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‘All My Children’ Star Barbara Rush Passes at 97

From ‘The Fugitive’ to ‘All My Children’: Remembering TV Icon Barbara Rush

Barbara Rush

Esteemed actress Barbara Rush, best remembered for her stellar performance as Nola Orsini in ABC’s widely watched soap opera ‘All My Children,’ drew her last breath this past Sunday. Her age was marked at 97. The sad news was reported to the world by her daughter, Claudia Cowan, a recognized correspondent for FOX News. Cowan announced that her dear mother had ‘left this world serenely’ a little while after Cowan herself concluded her daily work duties.

Claudia Cowan opened her heart to express her affection and deep loss, saying, ‘I was with her this morning and realize she was waiting for me to return home safely before moving on.’ She added, ‘How appropriate that she chose Easter to make her exit, it was one of her cherished holidays and it will now bear a further profound meaning for myself and our family.’

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Rush was a versatile actor, lending her extraordinary skills not just in ‘All My Children,’ but also gracing shows such as ‘Ben Casey,’ ‘Dr. Kildare,’ ‘The Fugitive,’ and ‘Ironside.’ She won the affection of many through her heartfelt portrayal of Ruth Camden on ‘7th Heaven’. Attempts were made to receive a comment from Rush’s representative, but without immediacy.

Born on January 4, 1927, in the city of Denver, Colorado, Rush would later find her home in Santa Barbara, California. Cowan, honoring her mother’s memory, described her glowingly, ‘She radiates like gold, as precious as a diamond, glowing like the moon, and shining bright as the sun.’

Capturing the timeless beauty of her mother, Cowan wrote, ‘Even the years have not been able to dim the light of her eyes, the purity of her heart, or the profound wisdom in her soul.’ She fondly reflected, ‘In my eyes, she is not 97 years old but 97 years young.’

Rush moved to Santa Barbara, California during her childhood. The skilled actress was bestowed with the now-defunct Golden Globe Award for Most Promising Newcomer – Female, a testament to her outstanding performance in the 1953 sci-fi film ‘It Came From Outer Space’.

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The early days of her career saw her and her father ushering at the Lobero Theatre. Post her graduation from UC Santa Barbara in 1948, Rush’s acting skills secured her a scholarship at the Pasadena Playhouse, where she grabbed the attention of a talent scout.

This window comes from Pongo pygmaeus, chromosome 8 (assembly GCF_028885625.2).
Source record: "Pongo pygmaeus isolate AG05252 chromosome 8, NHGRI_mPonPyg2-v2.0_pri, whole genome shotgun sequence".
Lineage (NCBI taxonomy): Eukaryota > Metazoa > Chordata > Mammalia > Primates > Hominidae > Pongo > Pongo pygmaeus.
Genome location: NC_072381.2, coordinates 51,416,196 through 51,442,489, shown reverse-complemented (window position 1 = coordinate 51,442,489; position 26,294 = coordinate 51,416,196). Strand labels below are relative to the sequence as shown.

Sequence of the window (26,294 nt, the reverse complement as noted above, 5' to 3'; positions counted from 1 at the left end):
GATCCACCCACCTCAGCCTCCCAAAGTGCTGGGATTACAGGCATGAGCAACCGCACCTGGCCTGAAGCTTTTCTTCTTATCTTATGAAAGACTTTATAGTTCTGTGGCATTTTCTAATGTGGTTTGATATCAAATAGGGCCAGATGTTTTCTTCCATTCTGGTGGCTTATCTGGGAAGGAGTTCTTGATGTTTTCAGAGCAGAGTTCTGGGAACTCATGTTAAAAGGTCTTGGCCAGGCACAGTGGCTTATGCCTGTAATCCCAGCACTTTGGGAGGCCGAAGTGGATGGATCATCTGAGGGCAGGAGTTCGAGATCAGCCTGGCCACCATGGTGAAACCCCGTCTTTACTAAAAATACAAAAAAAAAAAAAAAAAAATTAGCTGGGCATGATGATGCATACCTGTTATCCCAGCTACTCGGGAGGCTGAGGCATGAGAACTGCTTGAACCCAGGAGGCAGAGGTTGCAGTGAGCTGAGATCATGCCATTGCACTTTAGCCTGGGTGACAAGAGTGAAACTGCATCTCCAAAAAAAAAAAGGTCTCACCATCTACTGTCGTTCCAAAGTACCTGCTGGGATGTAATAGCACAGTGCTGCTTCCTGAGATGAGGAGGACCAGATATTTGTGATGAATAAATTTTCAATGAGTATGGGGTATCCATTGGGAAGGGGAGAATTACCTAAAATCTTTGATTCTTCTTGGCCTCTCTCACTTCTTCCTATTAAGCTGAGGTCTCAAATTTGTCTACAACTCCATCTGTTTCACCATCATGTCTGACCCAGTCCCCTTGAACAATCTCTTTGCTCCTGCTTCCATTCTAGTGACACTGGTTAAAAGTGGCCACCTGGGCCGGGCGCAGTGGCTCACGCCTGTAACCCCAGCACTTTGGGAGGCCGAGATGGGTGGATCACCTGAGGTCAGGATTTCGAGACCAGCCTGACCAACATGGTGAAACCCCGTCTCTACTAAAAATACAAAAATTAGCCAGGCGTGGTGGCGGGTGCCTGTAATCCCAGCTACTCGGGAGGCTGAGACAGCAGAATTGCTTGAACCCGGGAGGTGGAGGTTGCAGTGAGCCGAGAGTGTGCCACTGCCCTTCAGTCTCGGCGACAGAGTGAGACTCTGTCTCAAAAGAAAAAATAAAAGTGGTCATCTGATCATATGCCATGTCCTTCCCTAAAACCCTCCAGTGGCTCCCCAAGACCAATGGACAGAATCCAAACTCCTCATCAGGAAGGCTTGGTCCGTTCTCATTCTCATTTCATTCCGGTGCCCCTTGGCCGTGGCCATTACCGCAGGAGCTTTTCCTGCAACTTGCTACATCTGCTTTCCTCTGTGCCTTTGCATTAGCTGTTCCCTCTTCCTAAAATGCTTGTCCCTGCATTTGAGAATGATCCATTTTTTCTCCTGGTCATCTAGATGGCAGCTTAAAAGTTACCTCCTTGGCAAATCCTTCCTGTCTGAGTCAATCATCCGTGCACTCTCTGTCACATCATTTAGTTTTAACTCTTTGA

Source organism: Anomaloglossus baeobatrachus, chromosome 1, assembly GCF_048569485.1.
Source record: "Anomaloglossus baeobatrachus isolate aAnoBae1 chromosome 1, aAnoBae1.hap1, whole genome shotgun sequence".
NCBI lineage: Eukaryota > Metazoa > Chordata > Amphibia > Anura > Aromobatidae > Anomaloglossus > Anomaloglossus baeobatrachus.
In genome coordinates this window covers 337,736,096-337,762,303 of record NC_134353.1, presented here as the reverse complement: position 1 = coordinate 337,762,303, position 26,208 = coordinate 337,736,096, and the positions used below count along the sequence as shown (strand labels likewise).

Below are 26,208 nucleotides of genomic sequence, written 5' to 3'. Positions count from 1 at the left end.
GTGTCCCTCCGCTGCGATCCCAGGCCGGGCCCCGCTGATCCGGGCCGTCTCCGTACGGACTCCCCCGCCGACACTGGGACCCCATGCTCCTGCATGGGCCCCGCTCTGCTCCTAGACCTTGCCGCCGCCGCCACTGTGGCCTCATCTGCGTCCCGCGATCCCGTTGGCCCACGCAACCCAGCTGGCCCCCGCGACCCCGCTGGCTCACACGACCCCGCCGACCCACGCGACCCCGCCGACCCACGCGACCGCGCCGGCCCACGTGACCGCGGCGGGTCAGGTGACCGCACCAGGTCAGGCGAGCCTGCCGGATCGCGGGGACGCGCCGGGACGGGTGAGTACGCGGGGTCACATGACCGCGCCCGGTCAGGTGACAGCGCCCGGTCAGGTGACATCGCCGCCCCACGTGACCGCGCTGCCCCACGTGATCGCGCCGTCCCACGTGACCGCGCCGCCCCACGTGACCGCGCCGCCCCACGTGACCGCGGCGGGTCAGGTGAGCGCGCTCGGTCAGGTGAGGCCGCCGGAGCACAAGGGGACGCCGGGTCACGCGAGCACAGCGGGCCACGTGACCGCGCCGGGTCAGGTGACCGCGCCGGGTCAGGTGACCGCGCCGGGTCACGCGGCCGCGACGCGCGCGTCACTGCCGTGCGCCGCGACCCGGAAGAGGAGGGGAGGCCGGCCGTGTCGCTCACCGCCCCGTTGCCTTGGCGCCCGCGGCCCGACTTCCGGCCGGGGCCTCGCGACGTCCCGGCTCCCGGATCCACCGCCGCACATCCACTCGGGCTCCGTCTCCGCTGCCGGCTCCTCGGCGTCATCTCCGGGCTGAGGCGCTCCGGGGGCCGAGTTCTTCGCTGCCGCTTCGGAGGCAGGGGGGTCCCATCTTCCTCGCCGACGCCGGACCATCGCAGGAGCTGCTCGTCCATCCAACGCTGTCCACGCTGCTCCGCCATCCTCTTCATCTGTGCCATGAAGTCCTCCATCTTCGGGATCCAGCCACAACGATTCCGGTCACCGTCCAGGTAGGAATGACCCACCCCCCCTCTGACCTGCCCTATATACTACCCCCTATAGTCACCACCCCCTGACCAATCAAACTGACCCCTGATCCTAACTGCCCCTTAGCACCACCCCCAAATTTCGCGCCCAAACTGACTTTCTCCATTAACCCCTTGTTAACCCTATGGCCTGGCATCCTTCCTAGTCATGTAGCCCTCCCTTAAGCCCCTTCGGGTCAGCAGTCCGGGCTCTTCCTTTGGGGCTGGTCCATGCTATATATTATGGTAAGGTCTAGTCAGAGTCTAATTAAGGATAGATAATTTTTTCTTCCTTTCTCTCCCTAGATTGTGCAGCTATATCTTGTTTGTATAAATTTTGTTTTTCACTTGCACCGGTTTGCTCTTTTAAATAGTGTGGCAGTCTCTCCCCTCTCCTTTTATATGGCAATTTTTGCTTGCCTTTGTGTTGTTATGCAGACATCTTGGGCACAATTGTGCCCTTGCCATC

Destiny had big plans for the young talent. In 1950, Rush found herself inking her initial contract in acting with Paramount Pictures. Soon she played her first significant role, Debbie Sherman, in the film adaptation of ‘The Goldbergs.’ Love found Rush during this period when she married her co-actor Jeffrey Hunter. The couple became the parents of a son, Christopher, becoming one of the glamorous couples of Hollywood until their separation in 1955.

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Rush worked with and was a part of the star-studded circle that included luminaries like Frank Sinatra, Rock Hudson, Dean Martin, Paul Newman, and Kirk Douglas, even being on amicable terms with Marilyn Monroe. In 1959, Rush married publicist Warren Cowan and together they had Claudia Cowan. However, the couple’s journey ended in divorce in 1969.

Rush embarked on a third matrimonial voyage by wedding sculptor Jim Gruzalski in 1970. However, destiny had other plans, leading to their parting ways in 1973. Despite the personal trials, Rush’s career remained on an upward trajectory, leading her to be honored the Most Promising Newcomer – Female at the Golden Globe Awards for her performance in ‘It Came From Outer Space.’

In 2007, she gave a standout performance as Grandma Ruth Camden in the teen drama ‘7th Heaven,’ adding to her long list of distinguished roles. Throughout her career, she was notably associated with multiple renowned personalities such as Frank Sinatra, Rock Hudson, Dean Martin, Paul Newman, and Kirk Douglas, and had developed a cherished friendship with Marilyn Monroe.

Rush shared her fond memories with Monroe: ‘Indeed, we were friends. We were part of the studio club. They immediately put me into the studio club, kind of like a sorority house, when I first came to Hollywood and joined Paramount. And Marilyn Monroe was there. I adored her, Marilyn was truly a pleasantly nice lady. All of us girls in the studio club had an enjoyable time.’

Rush showcased her acting breadth playing the villainous Nora Clavicle in the 1960s ‘Batman’ TV series, contributing to the dynamic duo of Adam West as Batman and Burt Wade as Robin. After her stint on the series, she joined the famed soap opera ‘Peyton Place’ as Marsha Russell before eventually making way to ‘All My Children’ in 1992. Her mesmerizing performance captivated audiences for two years and 38 episodes.

In her final on-screen appearance in 2007, Rush portrayed ‘7th Heaven’s’ Grandma Ruth Camden for a series of nine gripping episodes. The celebrated actress’s life was full, leaving behind a rich legacy, her daughter Claudia Cowan, son Christopher Hunter, and two grandchildren, who’ll continue to hold her memories dearly.

The shimmering light of the Hollywood stage may have dimmed with Barbara Rush’s departure, but her luminous legacy will continue to inspire generations. Her exceptional performances across various world-renowned shows, her effortless transitions between characters, and her indelible impact on the entertainment industry affirm her place as a true doyenne of Hollywood.

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